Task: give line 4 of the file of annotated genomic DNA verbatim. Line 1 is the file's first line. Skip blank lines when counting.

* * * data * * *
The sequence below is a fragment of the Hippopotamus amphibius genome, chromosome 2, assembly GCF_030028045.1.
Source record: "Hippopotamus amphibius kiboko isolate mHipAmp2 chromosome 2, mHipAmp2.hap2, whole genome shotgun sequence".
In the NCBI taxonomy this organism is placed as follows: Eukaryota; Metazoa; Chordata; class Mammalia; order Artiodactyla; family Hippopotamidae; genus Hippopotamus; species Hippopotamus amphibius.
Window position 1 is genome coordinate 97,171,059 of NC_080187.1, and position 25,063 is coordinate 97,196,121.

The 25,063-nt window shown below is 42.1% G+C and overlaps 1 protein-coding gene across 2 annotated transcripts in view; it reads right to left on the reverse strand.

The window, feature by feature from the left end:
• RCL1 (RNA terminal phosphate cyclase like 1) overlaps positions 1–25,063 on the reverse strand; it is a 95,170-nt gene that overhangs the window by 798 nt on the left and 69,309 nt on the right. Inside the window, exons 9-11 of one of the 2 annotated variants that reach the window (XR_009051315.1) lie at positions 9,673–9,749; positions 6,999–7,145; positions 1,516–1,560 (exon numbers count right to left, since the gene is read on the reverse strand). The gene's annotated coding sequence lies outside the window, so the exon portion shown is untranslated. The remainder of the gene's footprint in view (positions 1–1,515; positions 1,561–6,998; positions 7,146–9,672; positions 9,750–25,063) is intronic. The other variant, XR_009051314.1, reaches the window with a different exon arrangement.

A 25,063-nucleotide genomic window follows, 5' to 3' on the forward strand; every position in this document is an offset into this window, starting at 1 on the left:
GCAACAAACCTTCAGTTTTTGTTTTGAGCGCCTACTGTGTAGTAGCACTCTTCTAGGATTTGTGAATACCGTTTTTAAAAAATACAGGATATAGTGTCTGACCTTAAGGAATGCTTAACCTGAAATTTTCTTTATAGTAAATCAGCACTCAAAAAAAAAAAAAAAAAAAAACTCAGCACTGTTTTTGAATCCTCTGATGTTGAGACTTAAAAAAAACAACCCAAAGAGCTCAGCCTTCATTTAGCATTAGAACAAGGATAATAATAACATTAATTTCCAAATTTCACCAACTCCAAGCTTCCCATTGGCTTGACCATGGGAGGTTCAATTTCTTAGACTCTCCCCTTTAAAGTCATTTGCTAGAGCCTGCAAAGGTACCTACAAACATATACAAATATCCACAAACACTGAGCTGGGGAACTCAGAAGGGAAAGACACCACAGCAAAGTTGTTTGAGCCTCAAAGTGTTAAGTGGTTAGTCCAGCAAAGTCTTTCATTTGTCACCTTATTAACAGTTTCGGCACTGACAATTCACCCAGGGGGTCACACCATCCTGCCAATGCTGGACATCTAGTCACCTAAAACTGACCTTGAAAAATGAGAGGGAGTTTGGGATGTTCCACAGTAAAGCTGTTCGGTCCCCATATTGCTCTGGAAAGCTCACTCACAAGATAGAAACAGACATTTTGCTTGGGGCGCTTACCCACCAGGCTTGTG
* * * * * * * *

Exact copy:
Window position 1 is genome coordinate 97,171,059 of NC_080187.1, and position 25,063 is coordinate 97,196,121.